New York and other areas around the country with older housing have long had issues with lead poisoning. For decades, the metal was added to make paint more durable and resistant to moisture. The health risks have been known for centuries, but the United States did not ban lead paint for homes until 1978.
Soon after, lawyers began suing landlords on behalf of poisoned children. “How much would someone have to pay you to take away 10 IQ points and fundamentally alter who you are?” asked Vincent Greene, a lawyer who has handled lead cases. By the early 1990s, insurers told state insurance commissions that they were facing crushing costs from lead paint verdicts and settlements that could reach into the millions, and sought to exclude lead coverage from their policies.
Regulators appear to have offered little pushback. In 1993, a Department of Housing and Urban Development advisory group noted in a report that Aetna, an industry giant, had gotten approval in 40 states for the exclusions. The American Association of Insurance Services, which developed policy language for hundreds of insurers, had won approval in 32 states to exclude coverage for lead in paint, water and soil, the report said.
By 1999, New York State approved exclusions for 90 companies, records show. They are now common with insurers big and small, and the state no longer keeps track.
The federal housing department estimates that significant lead paint hazards remain in about 29 million housing units, and that young children live in approximately 3.3 million of them. The problem spans the country, with persistent risk in cities including Baltimore, Detroit, Jackson, Miss., Milwaukee, Philadelphia and Sacramento. Minority children are especially affected, given that they are more likely to live in older rental homes that are poorly maintained by landlords.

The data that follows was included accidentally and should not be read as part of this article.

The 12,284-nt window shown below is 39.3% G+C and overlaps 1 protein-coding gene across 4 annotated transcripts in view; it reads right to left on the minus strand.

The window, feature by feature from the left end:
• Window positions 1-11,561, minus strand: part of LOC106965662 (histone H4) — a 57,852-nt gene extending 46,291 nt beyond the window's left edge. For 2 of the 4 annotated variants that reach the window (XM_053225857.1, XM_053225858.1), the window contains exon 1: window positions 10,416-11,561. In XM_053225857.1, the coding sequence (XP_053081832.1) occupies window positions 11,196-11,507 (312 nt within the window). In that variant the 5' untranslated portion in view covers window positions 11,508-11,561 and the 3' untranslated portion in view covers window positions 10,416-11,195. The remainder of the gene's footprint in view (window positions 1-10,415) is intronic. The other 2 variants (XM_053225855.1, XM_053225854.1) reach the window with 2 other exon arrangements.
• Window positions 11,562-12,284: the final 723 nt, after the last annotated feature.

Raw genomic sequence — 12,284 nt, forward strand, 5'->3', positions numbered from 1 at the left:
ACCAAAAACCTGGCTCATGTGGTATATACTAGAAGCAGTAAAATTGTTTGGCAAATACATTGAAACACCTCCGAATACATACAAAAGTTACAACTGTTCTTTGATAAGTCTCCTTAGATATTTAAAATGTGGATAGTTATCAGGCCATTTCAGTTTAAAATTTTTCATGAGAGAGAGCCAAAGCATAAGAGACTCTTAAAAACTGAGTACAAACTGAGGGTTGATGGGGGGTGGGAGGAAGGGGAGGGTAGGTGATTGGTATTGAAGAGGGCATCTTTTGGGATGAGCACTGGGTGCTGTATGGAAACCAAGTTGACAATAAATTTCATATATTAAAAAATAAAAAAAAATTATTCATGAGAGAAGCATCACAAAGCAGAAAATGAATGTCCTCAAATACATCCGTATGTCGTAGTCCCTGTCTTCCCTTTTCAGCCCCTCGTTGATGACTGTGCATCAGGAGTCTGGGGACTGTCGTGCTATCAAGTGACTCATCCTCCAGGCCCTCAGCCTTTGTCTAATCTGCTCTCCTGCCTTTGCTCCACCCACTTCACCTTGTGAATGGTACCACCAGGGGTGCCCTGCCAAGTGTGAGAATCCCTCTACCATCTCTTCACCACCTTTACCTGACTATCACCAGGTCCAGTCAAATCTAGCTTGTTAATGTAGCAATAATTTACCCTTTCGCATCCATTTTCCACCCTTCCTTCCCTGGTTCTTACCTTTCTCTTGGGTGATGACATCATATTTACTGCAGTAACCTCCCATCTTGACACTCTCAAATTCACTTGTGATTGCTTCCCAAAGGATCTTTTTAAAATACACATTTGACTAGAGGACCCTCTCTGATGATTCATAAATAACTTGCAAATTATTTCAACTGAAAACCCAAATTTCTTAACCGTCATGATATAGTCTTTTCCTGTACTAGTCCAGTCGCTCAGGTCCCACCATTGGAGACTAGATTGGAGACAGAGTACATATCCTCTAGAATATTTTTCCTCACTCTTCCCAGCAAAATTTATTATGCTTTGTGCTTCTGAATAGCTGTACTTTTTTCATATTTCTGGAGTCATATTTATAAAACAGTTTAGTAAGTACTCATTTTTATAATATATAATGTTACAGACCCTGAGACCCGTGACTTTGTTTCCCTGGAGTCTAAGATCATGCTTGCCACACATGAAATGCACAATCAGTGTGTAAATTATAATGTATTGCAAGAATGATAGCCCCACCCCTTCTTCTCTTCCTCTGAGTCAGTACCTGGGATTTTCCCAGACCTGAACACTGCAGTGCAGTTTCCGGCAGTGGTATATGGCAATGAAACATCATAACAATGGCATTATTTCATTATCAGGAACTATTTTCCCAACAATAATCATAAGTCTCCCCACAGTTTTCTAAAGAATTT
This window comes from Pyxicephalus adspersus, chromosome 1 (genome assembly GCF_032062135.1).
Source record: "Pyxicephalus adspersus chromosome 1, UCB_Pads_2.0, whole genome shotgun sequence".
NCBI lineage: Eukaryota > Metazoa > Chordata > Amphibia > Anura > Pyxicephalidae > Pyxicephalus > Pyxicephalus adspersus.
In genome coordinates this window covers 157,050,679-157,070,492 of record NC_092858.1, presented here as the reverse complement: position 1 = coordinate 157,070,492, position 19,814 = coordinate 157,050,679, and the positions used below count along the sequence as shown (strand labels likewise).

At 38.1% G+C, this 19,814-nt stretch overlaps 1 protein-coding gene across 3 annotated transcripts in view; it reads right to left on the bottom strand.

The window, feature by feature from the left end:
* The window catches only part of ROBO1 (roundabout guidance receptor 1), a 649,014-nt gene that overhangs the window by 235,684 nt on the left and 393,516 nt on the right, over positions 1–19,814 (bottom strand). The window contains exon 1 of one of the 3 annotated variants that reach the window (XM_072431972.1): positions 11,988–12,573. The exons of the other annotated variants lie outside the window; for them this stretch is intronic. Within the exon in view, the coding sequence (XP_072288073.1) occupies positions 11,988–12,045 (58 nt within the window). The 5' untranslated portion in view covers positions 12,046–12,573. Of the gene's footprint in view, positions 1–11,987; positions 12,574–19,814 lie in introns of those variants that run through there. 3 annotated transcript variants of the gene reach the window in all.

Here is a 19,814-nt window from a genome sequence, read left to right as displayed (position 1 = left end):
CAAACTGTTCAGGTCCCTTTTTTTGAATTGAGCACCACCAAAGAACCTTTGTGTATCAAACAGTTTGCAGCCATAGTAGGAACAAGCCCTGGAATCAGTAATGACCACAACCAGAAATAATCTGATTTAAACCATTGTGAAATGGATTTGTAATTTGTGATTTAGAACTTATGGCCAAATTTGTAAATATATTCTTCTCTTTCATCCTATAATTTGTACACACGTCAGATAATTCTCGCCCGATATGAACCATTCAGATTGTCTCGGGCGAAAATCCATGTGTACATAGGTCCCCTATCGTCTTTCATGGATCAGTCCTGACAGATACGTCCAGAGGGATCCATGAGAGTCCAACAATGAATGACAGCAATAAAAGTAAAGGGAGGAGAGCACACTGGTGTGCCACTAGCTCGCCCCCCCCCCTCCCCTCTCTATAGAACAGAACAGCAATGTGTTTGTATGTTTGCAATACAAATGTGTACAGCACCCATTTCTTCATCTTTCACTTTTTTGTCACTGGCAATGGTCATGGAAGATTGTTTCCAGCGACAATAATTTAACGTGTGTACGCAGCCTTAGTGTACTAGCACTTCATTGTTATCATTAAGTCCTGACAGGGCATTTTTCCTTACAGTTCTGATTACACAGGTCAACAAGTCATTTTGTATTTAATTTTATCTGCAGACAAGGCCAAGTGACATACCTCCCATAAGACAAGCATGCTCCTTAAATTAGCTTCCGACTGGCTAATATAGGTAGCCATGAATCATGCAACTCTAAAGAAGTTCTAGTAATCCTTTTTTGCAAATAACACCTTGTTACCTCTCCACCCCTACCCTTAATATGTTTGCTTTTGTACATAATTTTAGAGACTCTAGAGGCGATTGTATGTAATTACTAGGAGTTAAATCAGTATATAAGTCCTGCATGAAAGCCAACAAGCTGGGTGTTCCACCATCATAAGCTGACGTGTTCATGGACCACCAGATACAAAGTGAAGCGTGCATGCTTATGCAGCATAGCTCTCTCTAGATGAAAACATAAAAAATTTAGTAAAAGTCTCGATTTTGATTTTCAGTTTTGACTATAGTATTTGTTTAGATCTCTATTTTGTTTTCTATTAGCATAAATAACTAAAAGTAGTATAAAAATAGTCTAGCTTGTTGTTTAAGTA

“We’ve allowed bad housing conditions to become normalized,” said Ruth Ann Norton, chief executive of the Green & Healthy Homes Initiative. “Kids can overcome a lot of things, but brain damage isn’t one of them.”
About 500,000 children in the United States have elevated levels of lead in their blood — an epidemic that has persisted, in part, because of actions taken by the real estate and insurance industries.
But it is a problem with a deep past →
“It’s like insuring a burning building that is already on fire,” said Ellen Melchionni, president of the New York Insurance Association, a trade group. “We don’t think forcing insurance companies to pay for a known hazard will be the solution.”
Advocates for Mr. Ryan’s bill contend that insurers can incentivize landlords to take steps before a child is harmed, by requiring them to fix lead hazards before providing coverage.
Ridding homes of lead paint can be costly — though grants and loans are available in many cities. Nonetheless, landlords can take less expensive measures to make houses “lead safe”: removing peeling paint and sealing surfaces with a new coat to prevent children from ingesting toxic flakes and dust, for example. Dr. Jacobs, who oversaw efforts to reduce lead hazards at the Department of Housing and Urban Development, said that given the millions of times remediation procedures had been used across the country, lead was no longer the liability it was three decades ago.
“It’s something you can get your arms around,” Dr. Jacobs said.
But often, dangers are identified only after a child has shown symptoms of lead poisoning or been screened in a checkup.
Preventive requirements vary considerably across the country, and some are more effective than others. In Maryland, for example, all properties built before 1978 must have a lead inspection certificate at each change of occupancy. In Rochester, N.Y., rentals must be inspected every three or six years, depending on the building’s size. Lead poisoning has dropped considerably in both areas. But such laws are relatively uncommon in the United States and unevenly enforced.
A few states have restricted lead exclusions. New Hampshire has prohibited them since 2019. That has encouraged owners to fix up their properties, said D.J. Bettencourt, the state’s deputy insurance commissioner, because otherwise they may find themselves uninsured.
In Rhode Island, insurers are required to cover owners who have proved their properties are safe through abatement or inspections. If hazards persist and the insurers decline to offer coverage, they must direct the owners to a state-sponsored program for high-risk candidates, though there is no requirement to actually purchase lead coverage through the state.
There was no lead coverage for a duplex in Coventry, R.I., where Amie Jordan-Wade lived when her daughter was severely poisoned in 2015. (Neither the landlord nor the insurer would say why.) The baby was a little over a year old when her mother noticed that she would not respond when her name was called.
“She was distant and dazed,” Mrs. Jordan-Wade said.
Doctors discovered that the little girl’s lead level was extremely high and hospitalized her to begin chelation therapy, a process that removes heavy metals from the blood. An inspector found lead hazards throughout the three-bedroom rental — around windows, doors and baseboards, according to state records.